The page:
Revert Unfilled Positions Between Lists
Finalize your Multiple List setup before adding any reversion.
For each Multiple List you set up, you should consider whether or not you wish to revert any unfilled positions from that List to another one of the Multiple Lists for the same program, or to a Rank Order List for a different program at your residency.
Reverting unfilled positions from one List to another may reduce the likelihood that the program will be left with any unfilled positions after the Match.
Note: One of the rules for reversions is that you cannot specify a reversion of unfilled positions from List A to List B, and another reversion from List B to List A (i.e., a circular reversion). However, there is a technique that can be used to circumvent this restriction for the reversion of positions between Multiple Lists for the same program. Refer to the example on Preference for Composition of Applicants From Two Different Groups below.
Multiple List User Guide
Consult the Multiple List User Guide for detailed instructions for submitting Multiple Lists using the NMS Match System.Multiple List User Guide
Multiple List Examples
The examples provided below are representative only. If you are uncertain as to whether your requirements can be accommodated using Multiple Lists, please contact NMS as soon as possible.
Preference for At Least One Applicant With a Certain Characteristic
Suppose a program has 3 positions and 8 applicants, some of whom are bilingual. The overall preferences for these applicants (ignoring each applicant’s bilingual capabilities) are:
Rank Applicant Bilingual? 1 George no 2 Mary yes 3 Greg no 4 Sally yes 5 Ruth no 6 Frank no 7 Jane no 8 Bob yes
Now suppose that the program’s requirements for matching with these applicants are as follows:
- It is important that the program fill at least one position with a bilingual applicant. More than one bilingual applicant would be acceptable, but a strong preference must be given to filling at least one position with a bilingual applicant.
- The program will only accept a match with Bob in order to match with a bilingual applicant. If the program matches with one of the other preferred bilingual applicants, the program would rather have an unfilled position than match with Bob.
- If the program does not match with any of the bilingual applicants, it would prefer to fill all 3 positions with applicants who are not bilingual, rather than have an unfilled position after the Match.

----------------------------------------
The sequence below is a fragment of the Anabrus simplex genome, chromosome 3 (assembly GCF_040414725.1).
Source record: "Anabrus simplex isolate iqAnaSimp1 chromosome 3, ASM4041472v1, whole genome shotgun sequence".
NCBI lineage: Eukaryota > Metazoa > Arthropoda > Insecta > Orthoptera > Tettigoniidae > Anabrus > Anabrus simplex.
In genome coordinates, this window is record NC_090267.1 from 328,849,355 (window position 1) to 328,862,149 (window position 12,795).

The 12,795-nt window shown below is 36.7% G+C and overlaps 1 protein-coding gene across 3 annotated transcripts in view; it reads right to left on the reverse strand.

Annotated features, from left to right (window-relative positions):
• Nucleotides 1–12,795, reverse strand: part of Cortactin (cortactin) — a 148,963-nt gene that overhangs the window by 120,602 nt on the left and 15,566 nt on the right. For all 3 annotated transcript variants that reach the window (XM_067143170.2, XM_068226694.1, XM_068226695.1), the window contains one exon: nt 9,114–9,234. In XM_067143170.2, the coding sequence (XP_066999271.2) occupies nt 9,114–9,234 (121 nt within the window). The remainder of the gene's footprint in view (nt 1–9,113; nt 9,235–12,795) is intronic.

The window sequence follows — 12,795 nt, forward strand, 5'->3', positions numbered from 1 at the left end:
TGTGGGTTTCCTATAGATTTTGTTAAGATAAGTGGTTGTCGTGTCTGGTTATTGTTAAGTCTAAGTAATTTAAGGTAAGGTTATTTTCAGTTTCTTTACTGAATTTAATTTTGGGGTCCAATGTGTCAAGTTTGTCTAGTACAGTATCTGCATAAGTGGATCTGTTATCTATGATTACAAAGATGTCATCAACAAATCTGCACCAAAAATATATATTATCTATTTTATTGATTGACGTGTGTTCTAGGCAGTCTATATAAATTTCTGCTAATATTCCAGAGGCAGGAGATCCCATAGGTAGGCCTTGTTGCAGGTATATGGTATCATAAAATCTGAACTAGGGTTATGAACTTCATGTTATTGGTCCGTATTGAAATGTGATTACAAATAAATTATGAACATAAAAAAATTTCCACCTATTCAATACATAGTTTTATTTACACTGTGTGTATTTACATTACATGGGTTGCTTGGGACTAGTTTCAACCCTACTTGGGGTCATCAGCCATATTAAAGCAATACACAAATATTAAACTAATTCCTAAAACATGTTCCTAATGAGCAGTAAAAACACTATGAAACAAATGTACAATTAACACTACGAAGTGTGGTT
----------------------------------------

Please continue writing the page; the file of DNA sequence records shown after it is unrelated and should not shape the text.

This program can satisfy its requirements by submitting two Lists and a reversion, as follows:
List A (Bilingual) - 1 position Rank Applicant 1 Mary 2 Sally 3 Bob List B - 2 positions Rank Applicant 1 George 2 Greg 3 Sally 4 Ruth 5 Frank 6 Jane
Reversion: If the position is not filled on List A, revert the unfilled position to List B.
List A, with 1 position, consists of all the bilingual applicants and only the bilingual applicants in preference order. By separating these applicants on List A, which is given priority in the Match, the program will attempt to fill at least one position with a bilingual applicant.
List B, with the other 2 positions, consists of all applicants in preference order except for Mary and Bob. These two applicants have been omitted from List B for different reasons:
- Mary could have been ranked on List B as well, between George and Greg, but there is no point in doing so. Since Mary is the first choice on List A, and List A is given priority in the Match over List B, if Mary matches to this program, she will do so on List A.
- Bob is desirable only as a bilingual candidate, and will be matched only on List A if necessary to fill the bilingual position. If he is not matched on List A, the program does not want to match with him on List B.
On the other hand, Sally is included on both Lists. If the program matches with Mary on List A, the program would still be happy to match with Sally as a second bilingual applicant, provided the program does not fill the positions with more preferred applicants. Hence, Sally is also included in the appropriate position on List B.
If the position on List A remains unfilled, the program has specified that the position should revert to List B. If the program is unable to match with a bilingual applicant, it will attempt to fill all three positions with non-bilingual applicants before it ends up with an unfilled position after the Match.
Preference for Composition of Applicants From Two Different Groups